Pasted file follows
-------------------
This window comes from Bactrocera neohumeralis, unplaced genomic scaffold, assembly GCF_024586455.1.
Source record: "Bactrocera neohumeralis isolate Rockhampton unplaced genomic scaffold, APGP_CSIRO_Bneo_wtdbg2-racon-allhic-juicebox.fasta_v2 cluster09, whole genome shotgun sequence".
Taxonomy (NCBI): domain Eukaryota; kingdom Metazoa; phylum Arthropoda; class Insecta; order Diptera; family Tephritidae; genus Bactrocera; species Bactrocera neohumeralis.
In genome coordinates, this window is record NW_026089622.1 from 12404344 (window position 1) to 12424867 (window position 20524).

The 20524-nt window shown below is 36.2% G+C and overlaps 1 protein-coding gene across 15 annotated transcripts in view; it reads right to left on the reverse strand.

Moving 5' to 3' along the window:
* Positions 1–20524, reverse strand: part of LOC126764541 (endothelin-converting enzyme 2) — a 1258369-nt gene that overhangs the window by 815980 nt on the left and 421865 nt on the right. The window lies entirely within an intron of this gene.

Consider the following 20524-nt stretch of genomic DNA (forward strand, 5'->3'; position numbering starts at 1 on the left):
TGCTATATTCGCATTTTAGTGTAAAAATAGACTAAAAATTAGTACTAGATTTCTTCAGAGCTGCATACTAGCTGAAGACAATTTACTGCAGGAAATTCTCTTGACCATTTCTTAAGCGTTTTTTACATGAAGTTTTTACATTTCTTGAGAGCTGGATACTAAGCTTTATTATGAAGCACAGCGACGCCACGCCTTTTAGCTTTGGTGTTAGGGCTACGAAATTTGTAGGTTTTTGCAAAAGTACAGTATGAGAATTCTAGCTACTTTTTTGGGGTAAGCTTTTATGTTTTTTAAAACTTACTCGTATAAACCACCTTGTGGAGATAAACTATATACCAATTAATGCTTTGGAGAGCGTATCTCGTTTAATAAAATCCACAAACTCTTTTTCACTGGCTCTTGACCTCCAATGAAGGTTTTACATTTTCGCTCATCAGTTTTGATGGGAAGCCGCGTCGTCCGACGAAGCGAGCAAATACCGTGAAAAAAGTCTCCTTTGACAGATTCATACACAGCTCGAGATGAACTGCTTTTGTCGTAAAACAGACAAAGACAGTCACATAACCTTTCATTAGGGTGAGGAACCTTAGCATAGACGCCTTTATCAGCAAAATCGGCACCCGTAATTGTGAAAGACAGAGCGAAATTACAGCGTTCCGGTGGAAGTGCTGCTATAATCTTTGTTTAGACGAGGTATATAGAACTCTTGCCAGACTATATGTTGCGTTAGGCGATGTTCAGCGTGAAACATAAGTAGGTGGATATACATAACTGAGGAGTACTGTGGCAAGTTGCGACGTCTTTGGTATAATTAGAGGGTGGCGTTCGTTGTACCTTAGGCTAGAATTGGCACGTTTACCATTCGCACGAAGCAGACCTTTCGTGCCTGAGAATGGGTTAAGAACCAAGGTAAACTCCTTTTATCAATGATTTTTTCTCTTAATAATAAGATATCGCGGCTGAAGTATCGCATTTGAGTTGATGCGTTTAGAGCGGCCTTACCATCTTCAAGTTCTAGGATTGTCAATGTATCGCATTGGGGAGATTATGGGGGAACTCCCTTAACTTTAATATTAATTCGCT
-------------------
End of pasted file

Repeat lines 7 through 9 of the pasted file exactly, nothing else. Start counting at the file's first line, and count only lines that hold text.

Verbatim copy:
* Positions 1–20524, reverse strand: part of LOC126764541 (endothelin-converting enzyme 2) — a 1258369-nt gene that overhangs the window by 815980 nt on the left and 421865 nt on the right. The window lies entirely within an intron of this gene.

Consider the following 20524-nt stretch of genomic DNA (forward strand, 5'->3'; position numbering starts at 1 on the left):
TGCTATATTCGCATTTTAGTGTAAAAATAGACTAAAAATTAGTACTAGATTTCTTCAGAGCTGCATACTAGCTGAAGACAATTTACTGCAGGAAATTCTCTTGACCATTTCTTAAGCGTTTTTTACATGAAGTTTTTACATTTCTTGAGAGCTGGATACTAAGCTTTATTATGAAGCACAGCGACGCCACGCCTTTTAGCTTTGGTGTTAGGGCTACGAAATTTGTAGGTTTTTGCAAAAGTACAGTATGAGAATTCTAGCTACTTTTTTGGGGTAAGCTTTTATGTTTTTTAAAACTTACTCGTATAAACCACCTTGTGGAGATAAACTATATACCAATTAATGCTTTGGAGAGCGTATCTCGTTTAATAAAATCCACAAACTCTTTTTCACTGGCTCTTGACCTCCAATGAAGGTTTTACATTTTCGCTCATCAGTTTTGATGGGAAGCCGCGTCGTCCGACGAAGCGAGCAAATACCGTGAAAAAAGTCTCCTTTGACAGATTCATACACAGCTCGAGATGAACTGCTTTTGTCGTAAAACAGACAAAGACAGTCACATAACCTTTCATTAGGGTGAGGAACCTTAGCATAGACGCCTTTATCAGCAAAATCGGCACCCGTAATTGTGAAAGACAGAGCGAAATTACAGCGTTCCGGTGGAAGTGCTGCTATAATCTTTGTTTAGACGAGGTATATAGAACTCTTGCCAGACTATATGTTGCGTTAGGCGATGTTCAGCGTGAAACATAAGTAGGTGGATATACATAACTGAGGAGTACTGTGGCAAGTTGCGACGTCTTTGGTATAATTAGAGGGTGGCGTTCGTTGTACCTTAGGCTAGAATTGGCACGTTTACCATTCGCACGAAGCAGACCTTTCGTGCCTGAGAATGGGTTAAGAACCAAGGTAAACTCCTTTTATCAATGATTTTTTCTCTTAATAATAAGATATCGCGGCTGAAGTATCGCATTTGAGTTGATGCGTTTAGAGCGGCCTTACCATCTTCAAGTTCTAGGATTGTCAATGTATCGCATTGGGGAGATTATGGGGGAACTCCCTTAACTTTAATATTAATTCGCT